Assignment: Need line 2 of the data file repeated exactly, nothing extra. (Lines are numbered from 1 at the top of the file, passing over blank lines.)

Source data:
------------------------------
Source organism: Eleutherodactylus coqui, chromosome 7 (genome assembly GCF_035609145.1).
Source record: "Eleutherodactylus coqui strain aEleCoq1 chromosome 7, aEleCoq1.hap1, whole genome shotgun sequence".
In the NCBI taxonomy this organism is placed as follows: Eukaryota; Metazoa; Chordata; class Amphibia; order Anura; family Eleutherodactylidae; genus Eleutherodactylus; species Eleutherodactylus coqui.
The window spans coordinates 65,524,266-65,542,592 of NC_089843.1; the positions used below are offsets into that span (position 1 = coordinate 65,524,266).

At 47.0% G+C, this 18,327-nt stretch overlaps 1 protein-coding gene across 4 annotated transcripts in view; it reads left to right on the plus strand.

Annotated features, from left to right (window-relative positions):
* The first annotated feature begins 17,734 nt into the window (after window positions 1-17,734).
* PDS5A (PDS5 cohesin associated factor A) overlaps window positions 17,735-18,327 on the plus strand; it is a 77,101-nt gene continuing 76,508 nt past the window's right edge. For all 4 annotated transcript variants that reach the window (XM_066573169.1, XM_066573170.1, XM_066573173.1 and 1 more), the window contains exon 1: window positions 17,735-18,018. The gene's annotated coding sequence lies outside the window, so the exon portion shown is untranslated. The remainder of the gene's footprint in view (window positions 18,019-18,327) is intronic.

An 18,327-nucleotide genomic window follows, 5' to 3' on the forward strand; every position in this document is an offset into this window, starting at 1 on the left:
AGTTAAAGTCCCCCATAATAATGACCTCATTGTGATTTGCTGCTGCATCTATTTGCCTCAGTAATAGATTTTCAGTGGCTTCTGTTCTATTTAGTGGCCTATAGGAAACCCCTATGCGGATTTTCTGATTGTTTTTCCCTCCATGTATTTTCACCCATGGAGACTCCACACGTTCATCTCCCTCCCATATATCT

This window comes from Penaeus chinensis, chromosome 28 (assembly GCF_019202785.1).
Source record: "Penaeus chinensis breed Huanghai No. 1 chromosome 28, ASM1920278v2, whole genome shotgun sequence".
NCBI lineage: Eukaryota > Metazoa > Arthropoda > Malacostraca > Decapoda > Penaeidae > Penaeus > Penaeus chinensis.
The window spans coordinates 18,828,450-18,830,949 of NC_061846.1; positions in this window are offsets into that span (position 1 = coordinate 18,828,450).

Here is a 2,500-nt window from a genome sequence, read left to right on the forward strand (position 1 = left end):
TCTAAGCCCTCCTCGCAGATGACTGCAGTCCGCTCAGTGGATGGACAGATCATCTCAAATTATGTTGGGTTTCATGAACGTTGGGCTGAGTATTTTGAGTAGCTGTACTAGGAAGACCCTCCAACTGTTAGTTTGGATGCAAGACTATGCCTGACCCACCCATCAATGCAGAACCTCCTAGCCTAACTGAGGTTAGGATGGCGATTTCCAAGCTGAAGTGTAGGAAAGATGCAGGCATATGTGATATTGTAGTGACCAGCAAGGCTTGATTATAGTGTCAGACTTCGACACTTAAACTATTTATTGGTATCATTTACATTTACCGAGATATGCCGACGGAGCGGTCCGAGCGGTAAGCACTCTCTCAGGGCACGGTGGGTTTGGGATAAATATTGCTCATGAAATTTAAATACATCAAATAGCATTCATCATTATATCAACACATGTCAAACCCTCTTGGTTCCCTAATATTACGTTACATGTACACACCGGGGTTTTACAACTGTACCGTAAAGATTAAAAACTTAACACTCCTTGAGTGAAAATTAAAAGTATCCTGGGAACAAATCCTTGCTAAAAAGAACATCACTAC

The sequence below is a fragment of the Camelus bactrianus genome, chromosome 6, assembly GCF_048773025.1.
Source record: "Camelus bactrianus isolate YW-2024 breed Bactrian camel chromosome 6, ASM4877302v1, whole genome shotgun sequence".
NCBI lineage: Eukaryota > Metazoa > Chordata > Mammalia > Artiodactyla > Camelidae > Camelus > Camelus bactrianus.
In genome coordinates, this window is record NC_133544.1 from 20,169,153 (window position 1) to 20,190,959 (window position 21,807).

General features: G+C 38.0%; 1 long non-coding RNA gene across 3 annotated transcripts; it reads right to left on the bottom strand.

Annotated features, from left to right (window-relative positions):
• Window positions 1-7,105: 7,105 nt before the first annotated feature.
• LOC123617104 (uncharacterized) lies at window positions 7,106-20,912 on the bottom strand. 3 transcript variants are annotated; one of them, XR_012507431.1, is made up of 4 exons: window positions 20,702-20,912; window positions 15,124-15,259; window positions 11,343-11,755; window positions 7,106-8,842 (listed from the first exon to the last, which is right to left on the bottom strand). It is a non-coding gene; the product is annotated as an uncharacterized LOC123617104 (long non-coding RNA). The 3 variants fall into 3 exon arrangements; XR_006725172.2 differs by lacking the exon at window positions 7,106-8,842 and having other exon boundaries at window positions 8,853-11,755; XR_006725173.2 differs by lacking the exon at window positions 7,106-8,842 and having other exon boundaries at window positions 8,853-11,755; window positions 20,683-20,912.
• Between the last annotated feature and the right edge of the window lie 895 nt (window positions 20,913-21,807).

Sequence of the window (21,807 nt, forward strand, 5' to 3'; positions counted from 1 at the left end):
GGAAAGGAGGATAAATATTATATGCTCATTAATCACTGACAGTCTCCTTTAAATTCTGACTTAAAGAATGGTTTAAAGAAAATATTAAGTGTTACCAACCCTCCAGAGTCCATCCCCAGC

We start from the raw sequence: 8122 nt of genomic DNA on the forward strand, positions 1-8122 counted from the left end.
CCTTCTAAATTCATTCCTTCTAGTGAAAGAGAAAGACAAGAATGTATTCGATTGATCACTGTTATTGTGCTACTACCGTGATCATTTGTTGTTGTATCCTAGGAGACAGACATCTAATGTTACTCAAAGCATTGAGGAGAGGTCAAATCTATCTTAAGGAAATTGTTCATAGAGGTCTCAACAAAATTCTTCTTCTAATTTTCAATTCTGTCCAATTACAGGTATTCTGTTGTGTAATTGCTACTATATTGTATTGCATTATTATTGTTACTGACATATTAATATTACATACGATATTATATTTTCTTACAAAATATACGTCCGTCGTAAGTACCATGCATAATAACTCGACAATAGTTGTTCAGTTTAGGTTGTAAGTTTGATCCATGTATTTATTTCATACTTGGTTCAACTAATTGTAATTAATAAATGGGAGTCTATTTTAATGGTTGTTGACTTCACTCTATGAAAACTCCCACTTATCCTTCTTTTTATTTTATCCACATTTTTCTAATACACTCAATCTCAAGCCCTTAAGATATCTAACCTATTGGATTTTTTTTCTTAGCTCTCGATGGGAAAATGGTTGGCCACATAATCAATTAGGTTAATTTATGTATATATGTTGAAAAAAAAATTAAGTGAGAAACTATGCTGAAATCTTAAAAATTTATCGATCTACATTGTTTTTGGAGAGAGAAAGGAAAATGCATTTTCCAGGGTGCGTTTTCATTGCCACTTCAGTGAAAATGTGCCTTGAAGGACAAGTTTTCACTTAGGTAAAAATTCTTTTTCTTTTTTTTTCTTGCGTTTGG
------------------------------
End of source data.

Source record: "Eleutherodactylus coqui strain aEleCoq1 chromosome 7, aEleCoq1.hap1, whole genome shotgun sequence".